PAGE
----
put a calibrated ruler on it, you can buy one for between 10 and 1000
on the quality. Personally, I use the little plastic tube and my kid's
ruler, since I don't
need calibration to 4 decimal places (grin).
For very low pressures, you can't beat this method.
By the way, the LARGER the diameter of the tube, the higher the
accuracy. It has
to do with capillary action...... If you have a half inch diameter,
it's pretty good......
As an out of class assignment, do a google search on "water levels",
which is a
way to us a very long plastic tube to determine that a very long piece
is level...... This stuff gets interesting when you start applying
these principles to
stuff you might need to do......
When I read Andy's statement I had the same impression as
Terry. 10 inches of water has nothing to do with size of
the column. On the other hand, you have to know the weight
of a 1 inch square column to convert to PSI (pounds per
square inch), which is what Andy said he was doing.
Pressure measurements are confusing because so many
different measures are use. PSI is common to everyone,
inches of water are used for low pressures. Inches of
mercury are used for somewhat higher pressures. Atmospheres
is a convenient measure for some work.
And, it is not easy for many people to find the conversion
factors. Here are some:
Atmosphere -- 14.70 psi -- 1.058 tons per square foot--
29.92 inches of mercury -- 33.90 feet of water
Inches of water -- 0.03613 psi -- 0.07355 inches of
mercury-- 0.002458 atmospheres
By the way, the inches of water measure is based on 4 deg C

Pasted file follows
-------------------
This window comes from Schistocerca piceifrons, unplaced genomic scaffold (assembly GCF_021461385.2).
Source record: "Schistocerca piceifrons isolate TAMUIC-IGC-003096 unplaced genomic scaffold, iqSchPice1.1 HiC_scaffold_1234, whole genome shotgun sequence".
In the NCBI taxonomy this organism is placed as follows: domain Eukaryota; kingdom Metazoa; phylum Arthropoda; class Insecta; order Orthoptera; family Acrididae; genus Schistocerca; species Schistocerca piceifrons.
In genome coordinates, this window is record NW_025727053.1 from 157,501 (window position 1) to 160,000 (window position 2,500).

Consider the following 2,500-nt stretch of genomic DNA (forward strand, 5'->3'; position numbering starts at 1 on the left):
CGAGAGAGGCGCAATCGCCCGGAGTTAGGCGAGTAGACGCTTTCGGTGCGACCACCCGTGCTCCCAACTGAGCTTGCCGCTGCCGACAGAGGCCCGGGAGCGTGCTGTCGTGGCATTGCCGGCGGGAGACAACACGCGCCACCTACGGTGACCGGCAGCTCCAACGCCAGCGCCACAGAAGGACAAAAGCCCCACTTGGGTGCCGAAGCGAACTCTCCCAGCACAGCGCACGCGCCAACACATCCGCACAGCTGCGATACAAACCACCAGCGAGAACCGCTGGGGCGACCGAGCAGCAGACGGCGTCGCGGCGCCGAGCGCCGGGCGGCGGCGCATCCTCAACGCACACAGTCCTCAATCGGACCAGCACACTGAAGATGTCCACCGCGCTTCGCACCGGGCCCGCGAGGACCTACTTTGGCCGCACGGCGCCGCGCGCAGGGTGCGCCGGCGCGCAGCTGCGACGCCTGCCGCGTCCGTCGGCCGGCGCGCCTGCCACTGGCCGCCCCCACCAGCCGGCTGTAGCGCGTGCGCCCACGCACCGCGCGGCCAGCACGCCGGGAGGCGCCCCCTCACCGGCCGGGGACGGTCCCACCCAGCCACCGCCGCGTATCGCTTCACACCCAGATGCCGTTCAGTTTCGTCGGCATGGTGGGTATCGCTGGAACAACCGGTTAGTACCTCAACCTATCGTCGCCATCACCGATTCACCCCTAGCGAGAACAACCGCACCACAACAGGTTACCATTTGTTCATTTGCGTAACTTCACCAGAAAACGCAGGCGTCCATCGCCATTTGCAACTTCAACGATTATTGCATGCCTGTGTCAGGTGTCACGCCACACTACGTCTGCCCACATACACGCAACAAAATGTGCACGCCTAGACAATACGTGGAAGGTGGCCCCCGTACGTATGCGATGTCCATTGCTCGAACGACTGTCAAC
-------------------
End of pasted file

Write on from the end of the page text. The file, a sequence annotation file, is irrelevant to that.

and mercury is based on 0 C.
You know, I had never thought of that. It's obvious from
the state table that this temp is the max density of water at standard
Thanks for pointing it out. It seems there are a number
of things that I haven't run into before.......
That's distilled (H2O) water I presume, not "heavy water" (D2O) which
has a specifig gravity of 1.107. <G> Ice cubes made from D2O sink in
You can even buy it here:
The town water where our business is located has enough bad taste to it
that I bet it even has a different density.<G>
There's so much salt in it (from years of road salt finding its way into
the well water.) that the town has to tell all property owners that if
they are on a restricted salt diet, "Don't drink the water."
Interestingly enough, there's no town regulation requiring the property
owners to inform office tenants like us, or apartment tenants. Seems
like they should though. I happen to know about it because we lived in
the town about 19 years ago and they were doing it then. Friends who
live in the same town now tell me they still get notices in the mail
from the town once a year.
We use a "MultiPure" brand filter ahead of our office water dispenser,
and we use the same one at our home in the next town, though the
unfiltered water at home tastes a lot better than the stuff at the office.
Ha. Ha. If you have heavy water, you've got too much time
on your hands, or maybe your hands have been where they
weren't supposed to be.
I thought the actual numbers might be interesting. But, yes,
distilled water would be best, and put that water in a
vacuum bottle to keep it the right temp! Actually for all
practical purpose the difference in density within normal
living temperatures and the difference in solutes of normal
drinking water aren't going to make much difference in the
measurement. Besides, the guy that decided 11 inches was
correct or 7 inches in an RV system, just picked a ball park
number. Stuff I've looked at that uses low pressures often
allows a 20-30 or even 50 percent difference in allowable
pressures. So even it you use water so salty you can't
drink it to set the regulator, it is unlikely it would make
any measurable difference to operation.
Wait till you get to a system where they decide the best way
to add chlorine is to add a months supply in one day. That
way you don't need to bother with adjustments for the rest
of the month.